ISA Investing

Over the last month or so you may have noticed many adverts in the windows of banks and building societies, or adverts in newspapers from financial institutions encouraging us to use up your Individual Savings Account (ISA) allowance prior to the end of the financial year.

The amount of money invested in ISAs always peaks in the run up to April 5 - the end of the tax year - as savers rush to use up that year's allowance. But there are plenty of good reasons to start thinking about your ISA much earlier on.

The phrase better late than never may be overused, but as is the case with many clichés, it has become one because it is true. This certainly applies to ISA investing, as it's much better to invest at the last minute than not at all, otherwise the tax benefits of Cash and Stocks and Shares ISAs will be lost – ‘you use it, or you lose it’.

However, another popular saying - a stitch in time saves nine - equally applies to ISAs. 
Investing earlier in the tax year means that the money is working for longer; earning interest in the case of a Cash ISA and potentially generating capital growth and receiving dividends for a Stocks and Shares ISA.

Technically, an ISA is not an investment in its own right. Perhaps the best way to think of an ISA is as a ‘wrapper’ in which you can shelter savings and investments from tax.  Within an ISA you pay no Capital Gains Tax and no further tax on income. You don’t even need to declare ISAs on a tax return, and less tax means greater returns for you.

The maximum you can invest into an ISA for the 2012/2013 tax year is £11,280. Up to £5,640 of this can be in cash, which is essentially a bank account sheltered from tax. However, if you’re prepared to take more risk, you can invest up to the whole £11,280 into a Stocks and Shares ISA. This greater capital risk this can lead to greater returns over time, but there is also a risk of capital loss too.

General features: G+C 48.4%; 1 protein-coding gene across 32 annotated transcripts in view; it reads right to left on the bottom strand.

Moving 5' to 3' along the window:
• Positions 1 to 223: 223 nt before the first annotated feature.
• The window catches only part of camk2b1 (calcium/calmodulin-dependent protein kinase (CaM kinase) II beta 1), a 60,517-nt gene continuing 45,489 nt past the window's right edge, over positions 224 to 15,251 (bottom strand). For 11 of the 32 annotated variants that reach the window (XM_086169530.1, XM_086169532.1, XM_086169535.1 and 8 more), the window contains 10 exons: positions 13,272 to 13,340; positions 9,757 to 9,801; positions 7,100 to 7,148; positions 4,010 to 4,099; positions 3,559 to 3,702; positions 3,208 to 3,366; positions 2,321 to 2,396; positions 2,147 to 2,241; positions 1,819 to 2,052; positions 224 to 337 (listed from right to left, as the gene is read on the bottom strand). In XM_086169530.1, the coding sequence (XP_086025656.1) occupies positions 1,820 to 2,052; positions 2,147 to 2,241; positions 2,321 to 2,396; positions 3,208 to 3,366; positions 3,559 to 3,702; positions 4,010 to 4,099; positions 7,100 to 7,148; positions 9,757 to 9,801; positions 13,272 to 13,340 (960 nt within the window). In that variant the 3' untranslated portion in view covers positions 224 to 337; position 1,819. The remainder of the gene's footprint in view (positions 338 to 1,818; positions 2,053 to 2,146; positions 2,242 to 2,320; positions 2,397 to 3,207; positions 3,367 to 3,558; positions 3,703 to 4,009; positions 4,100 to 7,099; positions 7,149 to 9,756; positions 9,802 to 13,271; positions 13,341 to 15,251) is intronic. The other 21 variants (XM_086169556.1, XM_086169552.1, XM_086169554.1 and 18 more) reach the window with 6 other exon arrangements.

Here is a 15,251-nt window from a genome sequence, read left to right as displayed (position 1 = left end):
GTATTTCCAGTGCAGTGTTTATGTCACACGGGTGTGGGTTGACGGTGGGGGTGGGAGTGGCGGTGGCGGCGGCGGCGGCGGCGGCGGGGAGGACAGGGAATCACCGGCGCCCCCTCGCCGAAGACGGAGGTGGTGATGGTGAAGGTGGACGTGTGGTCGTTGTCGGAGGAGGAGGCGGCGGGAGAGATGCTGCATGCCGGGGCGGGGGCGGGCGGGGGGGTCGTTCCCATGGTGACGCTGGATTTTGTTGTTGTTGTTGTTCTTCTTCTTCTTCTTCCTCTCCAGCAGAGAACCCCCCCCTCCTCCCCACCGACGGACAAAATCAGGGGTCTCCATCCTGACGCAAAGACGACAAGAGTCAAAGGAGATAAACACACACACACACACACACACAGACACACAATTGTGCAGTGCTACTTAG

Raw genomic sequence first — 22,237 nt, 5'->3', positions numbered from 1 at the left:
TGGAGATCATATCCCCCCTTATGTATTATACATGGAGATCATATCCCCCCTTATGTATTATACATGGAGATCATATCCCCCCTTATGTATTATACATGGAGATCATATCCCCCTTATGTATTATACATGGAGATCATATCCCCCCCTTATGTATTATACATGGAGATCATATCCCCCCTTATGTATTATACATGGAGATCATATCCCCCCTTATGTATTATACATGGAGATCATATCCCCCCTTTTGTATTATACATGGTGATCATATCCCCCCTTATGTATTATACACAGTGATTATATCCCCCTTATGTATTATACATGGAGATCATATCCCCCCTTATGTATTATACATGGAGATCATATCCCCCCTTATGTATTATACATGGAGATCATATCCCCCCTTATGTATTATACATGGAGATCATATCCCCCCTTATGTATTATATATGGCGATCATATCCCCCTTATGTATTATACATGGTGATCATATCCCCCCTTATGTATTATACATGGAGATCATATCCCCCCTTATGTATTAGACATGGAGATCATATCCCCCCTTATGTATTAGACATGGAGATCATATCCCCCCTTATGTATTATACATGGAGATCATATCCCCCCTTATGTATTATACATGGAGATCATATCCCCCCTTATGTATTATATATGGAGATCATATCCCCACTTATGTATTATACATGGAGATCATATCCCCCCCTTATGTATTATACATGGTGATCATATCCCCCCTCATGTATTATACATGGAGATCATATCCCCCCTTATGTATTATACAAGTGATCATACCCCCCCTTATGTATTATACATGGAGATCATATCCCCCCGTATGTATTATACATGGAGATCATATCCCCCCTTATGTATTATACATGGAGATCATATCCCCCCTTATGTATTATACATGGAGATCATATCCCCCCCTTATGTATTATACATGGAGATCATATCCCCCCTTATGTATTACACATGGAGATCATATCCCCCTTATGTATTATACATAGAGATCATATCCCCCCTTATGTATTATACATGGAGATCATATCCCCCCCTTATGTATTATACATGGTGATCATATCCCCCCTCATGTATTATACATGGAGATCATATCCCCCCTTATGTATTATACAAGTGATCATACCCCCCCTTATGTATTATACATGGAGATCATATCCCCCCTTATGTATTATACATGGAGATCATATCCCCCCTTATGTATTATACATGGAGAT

If you have a pot of cash sitting in a standard savings account you may be better putting it into a Cash ISA to make the most of the rates and tax breaks and with most ISAs there's nothing to stop you making regular contributions throughout the year if you haven't got a lump sum available.

In the case of Stocks and Shares ISAs, there is also strong argument for making regular payments. If you invest a lump sum, it may be at a time when the share prices are high, meaning that you could get less for your money than you would do when prices are lower. Making regular payments into a Stocks and Shares ISA can smooth out these price fluctuations.

Drip feeding money into a Stocks and Shares ISA is often effective, because you're benefiting from what's known as the pound-cost averaging effect, which reduces the risk of investing a lump sum shortly before a market fall.

Whilst it would certainly be bad luck to invest the day before a crash, trying to time the investment to the point where markets are low is very tricky - it’s extremely difficult to try to work out when peaks and troughs in the market are likely to occur.

Regular investments can be set up via a direct debit, or alternatively, some ISA providers will take a lump sum from you and feed it into the chosen product over a specified period of up to a year.
I’ll sign off with one last financial adviser cliché, ‘it’s all about time in the markets, not timing the markets’.

Investment values can fall as well as rise and you may get back less than you invest.

Nathan Glaister
Financial Planning Consultant

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